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How to Protect Your New Organ Transplant From Rejection

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Posted by Serban Constantinescu, MD, PhD

Abdominal organ transplants can be lifesaving. But receiving a new liver, pancreas, or kidney can also come with serious risks, including the possibility that the body may reject the organ. Fortunately, there are steps you and your care team can take to minimize this danger. This is the advice I and other members of the team at the Temple Transplant Program give to people who have undergone an organ transplant.

Why does organ rejection happen?

When a patient receives a new organ, the immune system sees the organ as a foreign “invader” rather than as part of the body. In response, the immune system protects the body by attempting to attack and destroy the new organ.

When this kind of attack happens, it’s said that the new organ is being rejected. Rejection can cause the new organ to fail, putting the patient in the same situation they were in before their transplant. In some cases, rejection can even lead to death.

How can organ transplantation rejection be prevented?

At Temple, members of the transplant team and I take steps before and after surgery to protect the health of the patient’s transplant organ and prevent rejection. There are things that transplant recipients can do too, and we work to educate patients on these measures.

Before a transplant surgery, members of our transplant team will conduct numerous tests to ensure a patient and donor organ are a good match. This helps lower the risk of rejection right from the start. We confirm that the blood types of the patient and the donor are compatible, and we also conduct genetic testing on the patient and the organ.

After a transplant, we advise patients on the ways that they can protect their new liver, pancreas, or kidney from being rejected. Here are some of the steps that members of the transplant team and I recommend:

1. Go to all of your lab appointments 

Frequent blood tests are needed to assess how your body is responding to the new organ. It’s crucial that you attend all of these lab appointments, as blood work can sometimes indicate that rejection is happening before you experience symptoms. This gives your doctor a chance to act sooner rather than later by adjusting your anti-rejection medications or conducting follow-up tests. After the first year, blood work is needed less frequently, but even once the labs are spaced further apart, it’s still important that you go to all of them.

2. Take your medications as prescribed

Patients are given immunosuppressant drugs that reduce the risk of rejection after an organ transplant. These drugs work by tricking the immune system into thinking that the transplanted organ is an existing part of the body instead of something new, preventing it from attacking the organ. Immunosuppressant medications need to be taken indefinitely, and missing even one dose can be detrimental to your health. It’s essential to stay on top of your drug regimen and notify your transplant team right away if you fall behind in taking your medications.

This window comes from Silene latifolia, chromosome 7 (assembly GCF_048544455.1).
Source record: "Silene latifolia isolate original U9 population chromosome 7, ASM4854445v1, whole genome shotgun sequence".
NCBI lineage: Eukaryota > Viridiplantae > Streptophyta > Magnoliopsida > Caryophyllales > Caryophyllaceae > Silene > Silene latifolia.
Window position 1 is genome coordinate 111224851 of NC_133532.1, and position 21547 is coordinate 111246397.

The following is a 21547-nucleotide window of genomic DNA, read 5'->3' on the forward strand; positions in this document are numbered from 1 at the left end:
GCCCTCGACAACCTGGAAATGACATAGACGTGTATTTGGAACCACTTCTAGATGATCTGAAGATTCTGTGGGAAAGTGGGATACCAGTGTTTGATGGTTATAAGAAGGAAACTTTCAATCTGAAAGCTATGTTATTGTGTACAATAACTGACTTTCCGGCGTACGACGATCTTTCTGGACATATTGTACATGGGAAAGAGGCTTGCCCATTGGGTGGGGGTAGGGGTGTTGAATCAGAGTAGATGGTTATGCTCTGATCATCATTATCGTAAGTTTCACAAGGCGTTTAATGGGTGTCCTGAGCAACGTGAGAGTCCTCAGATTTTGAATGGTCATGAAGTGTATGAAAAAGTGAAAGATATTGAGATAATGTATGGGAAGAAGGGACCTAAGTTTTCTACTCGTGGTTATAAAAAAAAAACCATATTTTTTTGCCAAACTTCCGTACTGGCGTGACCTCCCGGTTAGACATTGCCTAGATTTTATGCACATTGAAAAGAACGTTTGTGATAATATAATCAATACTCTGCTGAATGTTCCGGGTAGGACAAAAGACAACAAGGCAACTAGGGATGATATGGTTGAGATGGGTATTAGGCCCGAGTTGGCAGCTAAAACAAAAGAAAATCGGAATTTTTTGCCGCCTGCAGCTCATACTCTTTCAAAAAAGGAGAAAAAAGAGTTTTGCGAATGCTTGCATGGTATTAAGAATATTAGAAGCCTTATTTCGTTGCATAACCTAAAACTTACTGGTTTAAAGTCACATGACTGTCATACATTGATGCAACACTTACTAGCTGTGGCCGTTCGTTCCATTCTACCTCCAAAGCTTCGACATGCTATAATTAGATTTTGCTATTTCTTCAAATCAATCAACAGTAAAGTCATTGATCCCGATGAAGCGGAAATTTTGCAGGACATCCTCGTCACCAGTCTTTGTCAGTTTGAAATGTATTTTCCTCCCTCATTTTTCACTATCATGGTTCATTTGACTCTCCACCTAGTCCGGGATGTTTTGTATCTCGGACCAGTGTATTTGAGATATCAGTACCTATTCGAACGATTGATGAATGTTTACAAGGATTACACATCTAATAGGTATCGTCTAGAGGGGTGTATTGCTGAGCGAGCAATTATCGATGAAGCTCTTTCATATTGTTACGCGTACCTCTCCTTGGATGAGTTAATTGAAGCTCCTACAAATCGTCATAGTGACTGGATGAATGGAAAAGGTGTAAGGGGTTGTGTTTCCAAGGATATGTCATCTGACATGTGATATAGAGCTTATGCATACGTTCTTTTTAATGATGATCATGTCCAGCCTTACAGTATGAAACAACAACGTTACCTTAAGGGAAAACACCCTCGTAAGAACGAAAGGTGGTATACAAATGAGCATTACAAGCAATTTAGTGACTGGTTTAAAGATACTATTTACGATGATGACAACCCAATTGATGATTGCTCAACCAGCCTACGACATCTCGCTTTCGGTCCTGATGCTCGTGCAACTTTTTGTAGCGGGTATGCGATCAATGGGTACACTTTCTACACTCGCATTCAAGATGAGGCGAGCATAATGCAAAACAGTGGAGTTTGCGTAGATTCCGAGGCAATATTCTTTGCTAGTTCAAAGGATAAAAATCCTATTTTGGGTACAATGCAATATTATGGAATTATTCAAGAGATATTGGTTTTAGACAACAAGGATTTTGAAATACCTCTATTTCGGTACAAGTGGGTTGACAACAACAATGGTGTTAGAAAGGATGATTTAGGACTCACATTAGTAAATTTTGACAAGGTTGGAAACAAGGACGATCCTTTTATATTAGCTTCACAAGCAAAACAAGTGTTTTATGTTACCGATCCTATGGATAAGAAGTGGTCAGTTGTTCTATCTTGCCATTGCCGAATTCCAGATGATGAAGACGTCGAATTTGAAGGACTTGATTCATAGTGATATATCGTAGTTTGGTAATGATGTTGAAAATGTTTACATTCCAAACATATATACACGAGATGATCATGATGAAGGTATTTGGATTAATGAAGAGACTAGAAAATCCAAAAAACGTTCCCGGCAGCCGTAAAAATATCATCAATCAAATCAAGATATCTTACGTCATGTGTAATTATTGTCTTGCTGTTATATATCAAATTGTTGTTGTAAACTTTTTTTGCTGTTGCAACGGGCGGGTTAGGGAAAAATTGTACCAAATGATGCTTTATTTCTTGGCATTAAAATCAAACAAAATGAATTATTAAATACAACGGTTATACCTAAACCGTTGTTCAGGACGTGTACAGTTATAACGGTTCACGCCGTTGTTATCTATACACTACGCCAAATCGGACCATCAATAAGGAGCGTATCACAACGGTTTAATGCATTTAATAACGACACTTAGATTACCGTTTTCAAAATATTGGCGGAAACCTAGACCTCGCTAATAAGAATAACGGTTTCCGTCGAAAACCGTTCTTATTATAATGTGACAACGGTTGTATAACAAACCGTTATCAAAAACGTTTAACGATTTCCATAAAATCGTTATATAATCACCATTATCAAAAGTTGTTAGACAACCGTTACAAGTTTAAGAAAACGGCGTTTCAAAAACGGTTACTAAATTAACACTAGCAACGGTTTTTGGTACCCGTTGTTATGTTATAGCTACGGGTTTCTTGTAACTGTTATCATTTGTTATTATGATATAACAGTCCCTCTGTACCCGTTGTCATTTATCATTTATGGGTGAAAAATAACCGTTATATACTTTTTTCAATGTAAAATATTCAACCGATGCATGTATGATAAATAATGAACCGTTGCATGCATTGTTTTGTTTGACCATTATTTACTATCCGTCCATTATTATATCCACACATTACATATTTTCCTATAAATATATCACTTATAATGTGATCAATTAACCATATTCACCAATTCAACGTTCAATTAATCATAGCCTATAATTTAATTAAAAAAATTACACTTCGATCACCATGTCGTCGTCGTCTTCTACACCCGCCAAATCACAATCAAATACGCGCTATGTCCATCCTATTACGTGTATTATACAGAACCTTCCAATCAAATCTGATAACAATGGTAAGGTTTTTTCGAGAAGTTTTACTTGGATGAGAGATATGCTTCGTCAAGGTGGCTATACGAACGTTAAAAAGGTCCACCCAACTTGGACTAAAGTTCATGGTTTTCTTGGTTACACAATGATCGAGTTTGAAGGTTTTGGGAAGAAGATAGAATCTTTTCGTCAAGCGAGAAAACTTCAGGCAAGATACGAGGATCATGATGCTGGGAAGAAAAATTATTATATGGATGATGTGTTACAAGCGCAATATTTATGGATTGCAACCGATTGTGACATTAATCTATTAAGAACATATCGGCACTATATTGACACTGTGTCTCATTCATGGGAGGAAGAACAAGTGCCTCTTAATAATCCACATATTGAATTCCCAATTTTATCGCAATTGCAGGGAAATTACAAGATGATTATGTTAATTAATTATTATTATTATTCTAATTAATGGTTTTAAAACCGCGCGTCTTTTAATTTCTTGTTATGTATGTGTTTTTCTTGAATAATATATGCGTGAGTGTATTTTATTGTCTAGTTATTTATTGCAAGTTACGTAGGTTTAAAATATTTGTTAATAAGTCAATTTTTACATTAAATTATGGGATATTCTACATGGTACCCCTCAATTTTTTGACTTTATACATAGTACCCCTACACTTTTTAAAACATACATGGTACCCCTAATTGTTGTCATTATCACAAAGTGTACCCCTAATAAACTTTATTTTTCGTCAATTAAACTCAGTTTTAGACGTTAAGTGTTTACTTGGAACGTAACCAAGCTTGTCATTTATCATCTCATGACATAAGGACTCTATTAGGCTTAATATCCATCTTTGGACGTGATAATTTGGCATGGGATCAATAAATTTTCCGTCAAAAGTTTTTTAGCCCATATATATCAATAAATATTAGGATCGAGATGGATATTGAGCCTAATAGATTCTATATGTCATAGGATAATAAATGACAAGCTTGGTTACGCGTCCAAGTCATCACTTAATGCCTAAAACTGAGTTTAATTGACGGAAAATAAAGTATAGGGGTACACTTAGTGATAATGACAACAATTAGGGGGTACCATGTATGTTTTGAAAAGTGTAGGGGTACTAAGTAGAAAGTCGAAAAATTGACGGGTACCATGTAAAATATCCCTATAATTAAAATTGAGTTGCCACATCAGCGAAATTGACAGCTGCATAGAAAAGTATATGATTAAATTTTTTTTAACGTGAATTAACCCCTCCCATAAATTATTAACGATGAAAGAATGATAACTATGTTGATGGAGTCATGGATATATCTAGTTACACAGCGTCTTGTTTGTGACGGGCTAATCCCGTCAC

3. Talk with your doctor before taking any other medications

Never take a new medication or supplement without getting permission from your doctor first. Other drugs, even over-the-counter vitamins and supplements, can potentially interfere with an immunosuppressant. And if an immunosuppressant drug isn’t working the way it’s supposed to, your new organ is more likely to become rejected.

4. Be aware of your body

Notify your doctor right away if you experience symptoms that might indicate that your transplanted organ is being rejected. These symptoms can include:

  • Fever of 100 degrees or more
  • Chills
  • Nausea or vomiting
  • Fatigue
  • Constipation or diarrhea
  • Sudden blood pressure changes
  • Pain or swelling near the transplant area
  • Problems with urination, including decreased urination, dark urine, or burning while urinating
  • High or low blood sugar
  • Trouble breathing

5. Embrace a healthy lifestyle

Choose nutritious foods, such as lean beef, chicken, and pork; whole-grain breads and cereals; and fruits and vegetables. Organ-rejection medications can affect bone health, so you need to consume plenty of calcium-rich foods and beverages — such as low-fat milk and yogurt — or take a calcium supplement.

After you’ve recovered from transplant surgery, talk to your doctor about starting an exercise routine. Follow other instructions you may have been given related to your particular transplant, like avoiding alcohol if you received a new liver. You may also need to avoid consuming grapefruit or grapefruit juice because it interacts with certain immunosuppressant drugs.

Rejection remains a lifelong risk after an abdominal organ transplant, but it can be managed, and as long as you are taking the proper precautions, you shouldn’t be in constant fear of organ rejection. I remind my patients that the majority of organ transplants are successful — and with the right care, most recipients live for many years with their new liver, kidney, or pancreas.

To meet with a member of the transplant team, schedule an appointment online or call 800-TEMPLE-MED (800-836-7536).

Helpful Resources

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Serban Constantinescu, MD, PhD

Dr. Constantinescu is a nephrologist who performs both kidney and pancreas transplants. A Professor of Medicine at the Lewis Katz School of Medicine at Temple University, Dr. Constantinescu has research interests in the Hepatitis C virus infection in renal transplantation, and kidney dysfunction in non-renal solid organ transplantation.

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